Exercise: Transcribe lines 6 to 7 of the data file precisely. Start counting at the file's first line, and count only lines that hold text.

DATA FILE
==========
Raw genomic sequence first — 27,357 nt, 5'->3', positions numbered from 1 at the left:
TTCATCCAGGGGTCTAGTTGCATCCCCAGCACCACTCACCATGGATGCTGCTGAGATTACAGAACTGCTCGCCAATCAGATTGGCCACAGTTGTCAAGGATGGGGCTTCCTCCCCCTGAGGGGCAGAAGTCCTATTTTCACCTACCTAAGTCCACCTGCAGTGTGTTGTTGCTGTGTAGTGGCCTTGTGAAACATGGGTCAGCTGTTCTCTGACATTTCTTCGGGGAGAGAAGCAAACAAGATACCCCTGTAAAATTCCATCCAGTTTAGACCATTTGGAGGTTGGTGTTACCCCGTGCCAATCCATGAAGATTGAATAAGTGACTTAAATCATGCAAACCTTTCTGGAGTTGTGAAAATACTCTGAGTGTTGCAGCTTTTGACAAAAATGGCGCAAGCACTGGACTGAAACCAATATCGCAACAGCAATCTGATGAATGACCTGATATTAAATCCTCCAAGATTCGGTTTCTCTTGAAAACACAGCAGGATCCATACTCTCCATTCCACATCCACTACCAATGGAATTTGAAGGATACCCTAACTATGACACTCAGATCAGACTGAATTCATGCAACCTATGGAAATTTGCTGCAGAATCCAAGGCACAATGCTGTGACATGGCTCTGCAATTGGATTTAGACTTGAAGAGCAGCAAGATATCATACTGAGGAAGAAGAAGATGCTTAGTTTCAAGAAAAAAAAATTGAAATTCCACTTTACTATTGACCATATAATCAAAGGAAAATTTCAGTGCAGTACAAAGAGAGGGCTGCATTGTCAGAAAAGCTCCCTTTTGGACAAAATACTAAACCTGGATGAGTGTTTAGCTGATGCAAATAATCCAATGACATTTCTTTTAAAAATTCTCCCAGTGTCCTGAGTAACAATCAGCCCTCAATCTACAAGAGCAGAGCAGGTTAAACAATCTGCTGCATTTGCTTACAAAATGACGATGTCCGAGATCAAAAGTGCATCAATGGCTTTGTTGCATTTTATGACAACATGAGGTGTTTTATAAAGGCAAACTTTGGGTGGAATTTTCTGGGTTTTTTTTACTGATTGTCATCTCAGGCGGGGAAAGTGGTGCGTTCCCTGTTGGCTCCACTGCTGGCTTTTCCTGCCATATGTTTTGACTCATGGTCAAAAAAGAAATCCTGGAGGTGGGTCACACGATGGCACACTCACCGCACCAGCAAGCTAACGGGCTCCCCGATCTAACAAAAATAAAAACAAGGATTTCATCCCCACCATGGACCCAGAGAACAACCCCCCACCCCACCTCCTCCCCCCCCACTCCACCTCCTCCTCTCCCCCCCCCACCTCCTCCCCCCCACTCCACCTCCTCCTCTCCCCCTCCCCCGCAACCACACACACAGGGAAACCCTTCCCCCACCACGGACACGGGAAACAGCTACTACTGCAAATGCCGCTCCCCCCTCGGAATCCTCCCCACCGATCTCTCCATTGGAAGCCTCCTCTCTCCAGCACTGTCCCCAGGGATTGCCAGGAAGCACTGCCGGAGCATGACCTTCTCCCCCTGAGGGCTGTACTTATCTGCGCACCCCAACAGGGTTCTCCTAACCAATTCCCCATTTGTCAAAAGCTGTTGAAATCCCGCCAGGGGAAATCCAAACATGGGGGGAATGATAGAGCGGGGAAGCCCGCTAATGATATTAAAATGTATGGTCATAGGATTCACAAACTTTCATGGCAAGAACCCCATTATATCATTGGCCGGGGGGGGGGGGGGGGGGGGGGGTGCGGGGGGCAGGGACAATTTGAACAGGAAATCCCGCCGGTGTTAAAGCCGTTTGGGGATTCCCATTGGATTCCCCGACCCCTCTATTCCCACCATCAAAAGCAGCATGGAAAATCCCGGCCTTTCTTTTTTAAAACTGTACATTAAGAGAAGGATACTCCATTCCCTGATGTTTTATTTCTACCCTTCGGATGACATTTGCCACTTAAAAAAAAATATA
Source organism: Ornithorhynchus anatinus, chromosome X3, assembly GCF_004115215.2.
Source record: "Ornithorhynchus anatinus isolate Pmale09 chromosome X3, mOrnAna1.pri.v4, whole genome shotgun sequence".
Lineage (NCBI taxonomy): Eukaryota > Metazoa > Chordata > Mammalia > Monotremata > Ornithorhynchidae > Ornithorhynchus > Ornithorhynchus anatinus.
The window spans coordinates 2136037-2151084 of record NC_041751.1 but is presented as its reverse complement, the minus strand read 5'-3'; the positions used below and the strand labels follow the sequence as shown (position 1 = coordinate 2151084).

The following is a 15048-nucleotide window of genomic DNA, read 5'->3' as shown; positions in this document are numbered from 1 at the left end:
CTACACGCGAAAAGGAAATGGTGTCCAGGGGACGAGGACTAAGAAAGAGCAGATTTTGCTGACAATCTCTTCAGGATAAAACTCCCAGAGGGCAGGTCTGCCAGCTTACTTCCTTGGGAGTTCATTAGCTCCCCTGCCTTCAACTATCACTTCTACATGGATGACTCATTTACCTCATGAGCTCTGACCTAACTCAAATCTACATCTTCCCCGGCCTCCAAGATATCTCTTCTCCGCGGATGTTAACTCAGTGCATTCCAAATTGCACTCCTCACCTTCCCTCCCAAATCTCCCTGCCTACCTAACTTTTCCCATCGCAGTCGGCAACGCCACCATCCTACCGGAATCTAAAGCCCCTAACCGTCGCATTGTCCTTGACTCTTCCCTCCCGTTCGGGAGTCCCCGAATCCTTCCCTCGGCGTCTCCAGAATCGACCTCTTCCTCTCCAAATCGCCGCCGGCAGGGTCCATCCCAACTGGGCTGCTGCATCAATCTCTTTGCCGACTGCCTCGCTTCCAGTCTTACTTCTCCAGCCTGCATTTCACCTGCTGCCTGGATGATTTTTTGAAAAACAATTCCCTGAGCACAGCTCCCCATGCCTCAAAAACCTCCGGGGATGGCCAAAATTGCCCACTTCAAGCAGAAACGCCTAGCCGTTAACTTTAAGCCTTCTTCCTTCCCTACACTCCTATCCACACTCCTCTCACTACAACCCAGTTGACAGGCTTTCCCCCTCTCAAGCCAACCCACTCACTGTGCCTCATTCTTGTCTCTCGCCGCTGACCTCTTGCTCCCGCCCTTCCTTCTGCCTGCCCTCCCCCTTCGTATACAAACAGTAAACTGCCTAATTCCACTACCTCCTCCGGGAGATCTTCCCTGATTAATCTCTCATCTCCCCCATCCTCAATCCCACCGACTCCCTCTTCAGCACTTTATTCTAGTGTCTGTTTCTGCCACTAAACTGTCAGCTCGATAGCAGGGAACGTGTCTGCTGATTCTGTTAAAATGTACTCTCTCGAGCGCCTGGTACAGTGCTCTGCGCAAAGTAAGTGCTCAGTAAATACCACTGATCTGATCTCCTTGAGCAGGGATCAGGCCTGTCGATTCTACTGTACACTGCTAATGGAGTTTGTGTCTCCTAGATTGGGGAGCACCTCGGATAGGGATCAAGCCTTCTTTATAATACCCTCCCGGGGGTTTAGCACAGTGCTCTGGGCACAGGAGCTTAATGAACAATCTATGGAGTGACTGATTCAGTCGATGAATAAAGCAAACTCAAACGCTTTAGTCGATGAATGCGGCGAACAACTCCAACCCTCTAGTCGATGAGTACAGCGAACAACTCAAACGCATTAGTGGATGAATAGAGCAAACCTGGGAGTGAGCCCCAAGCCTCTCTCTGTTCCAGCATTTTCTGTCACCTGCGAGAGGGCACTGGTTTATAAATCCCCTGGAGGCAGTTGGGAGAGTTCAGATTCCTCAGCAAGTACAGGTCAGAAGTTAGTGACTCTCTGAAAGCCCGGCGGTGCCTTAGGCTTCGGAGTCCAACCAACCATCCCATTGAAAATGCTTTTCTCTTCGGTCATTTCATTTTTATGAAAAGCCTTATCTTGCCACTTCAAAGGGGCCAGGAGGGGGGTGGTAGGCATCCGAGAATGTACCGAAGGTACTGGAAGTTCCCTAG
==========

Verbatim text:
The window spans coordinates 2136037-2151084 of record NC_041751.1 but is presented as its reverse complement, the minus strand read 5'-3'; the positions used below and the strand labels follow the sequence as shown (position 1 = coordinate 2151084).

The following is a 15048-nucleotide window of genomic DNA, read 5'->3' as shown; positions in this document are numbered from 1 at the left end: